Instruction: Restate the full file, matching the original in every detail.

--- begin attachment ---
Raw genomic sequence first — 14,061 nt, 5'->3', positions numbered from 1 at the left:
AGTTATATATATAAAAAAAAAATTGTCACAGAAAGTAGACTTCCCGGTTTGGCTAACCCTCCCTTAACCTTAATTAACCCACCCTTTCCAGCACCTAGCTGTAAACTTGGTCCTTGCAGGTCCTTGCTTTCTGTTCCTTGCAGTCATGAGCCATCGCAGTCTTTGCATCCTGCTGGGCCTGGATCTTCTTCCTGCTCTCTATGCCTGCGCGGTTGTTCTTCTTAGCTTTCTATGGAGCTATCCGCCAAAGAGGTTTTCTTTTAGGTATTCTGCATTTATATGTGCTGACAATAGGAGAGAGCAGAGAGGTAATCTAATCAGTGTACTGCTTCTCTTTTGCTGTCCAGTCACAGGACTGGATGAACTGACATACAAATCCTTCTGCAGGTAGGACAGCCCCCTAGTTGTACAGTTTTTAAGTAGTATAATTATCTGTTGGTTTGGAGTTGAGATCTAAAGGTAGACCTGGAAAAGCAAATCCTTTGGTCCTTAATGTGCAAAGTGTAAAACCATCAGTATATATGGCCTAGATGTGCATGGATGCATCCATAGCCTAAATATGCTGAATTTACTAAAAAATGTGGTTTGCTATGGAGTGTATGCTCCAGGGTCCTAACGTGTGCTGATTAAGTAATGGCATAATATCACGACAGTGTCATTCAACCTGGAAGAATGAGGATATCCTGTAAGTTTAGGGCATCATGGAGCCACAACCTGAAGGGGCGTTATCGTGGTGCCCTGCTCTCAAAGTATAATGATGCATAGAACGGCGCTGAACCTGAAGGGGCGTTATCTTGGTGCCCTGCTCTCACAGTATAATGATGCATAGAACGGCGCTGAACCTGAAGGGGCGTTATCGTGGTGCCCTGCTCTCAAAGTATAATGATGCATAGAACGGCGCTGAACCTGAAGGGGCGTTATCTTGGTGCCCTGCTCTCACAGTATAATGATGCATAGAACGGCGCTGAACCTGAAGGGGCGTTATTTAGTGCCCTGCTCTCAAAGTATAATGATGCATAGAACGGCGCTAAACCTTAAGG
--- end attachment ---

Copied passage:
Raw genomic sequence first — 14,061 nt, 5'->3', positions numbered from 1 at the left:
AGTTATATATATAAAAAAAAAATTGTCACAGAAAGTAGACTTCCCGGTTTGGCTAACCCTCCCTTAACCTTAATTAACCCACCCTTTCCAGCACCTAGCTGTAAACTTGGTCCTTGCAGGTCCTTGCTTTCTGTTCCTTGCAGTCATGAGCCATCGCAGTCTTTGCATCCTGCTGGGCCTGGATCTTCTTCCTGCTCTCTATGCCTGCGCGGTTGTTCTTCTTAGCTTTCTATGGAGCTATCCGCCAAAGAGGTTTTCTTTTAGGTATTCTGCATTTATATGTGCTGACAATAGGAGAGAGCAGAGAGGTAATCTAATCAGTGTACTGCTTCTCTTTTGCTGTCCAGTCACAGGACTGGATGAACTGACATACAAATCCTTCTGCAGGTAGGACAGCCCCCTAGTTGTACAGTTTTTAAGTAGTATAATTATCTGTTGGTTTGGAGTTGAGATCTAAAGGTAGACCTGGAAAAGCAAATCCTTTGGTCCTTAATGTGCAAAGTGTAAAACCATCAGTATATATGGCCTAGATGTGCATGGATGCATCCATAGCCTAAATATGCTGAATTTACTAAAAAATGTGGTTTGCTATGGAGTGTATGCTCCAGGGTCCTAACGTGTGCTGATTAAGTAATGGCATAATATCACGACAGTGTCATTCAACCTGGAAGAATGAGGATATCCTGTAAGTTTAGGGCATCATGGAGCCACAACCTGAAGGGGCGTTATCGTGGTGCCCTGCTCTCAAAGTATAATGATGCATAGAACGGCGCTGAACCTGAAGGGGCGTTATCTTGGTGCCCTGCTCTCACAGTATAATGATGCATAGAACGGCGCTGAACCTGAAGGGGCGTTATCGTGGTGCCCTGCTCTCAAAGTATAATGATGCATAGAACGGCGCTGAACCTGAAGGGGCGTTATCTTGGTGCCCTGCTCTCACAGTATAATGATGCATAGAACGGCGCTGAACCTGAAGGGGCGTTATTTAGTGCCCTGCTCTCAAAGTATAATGATGCATAGAACGGCGCTAAACCTTAAGG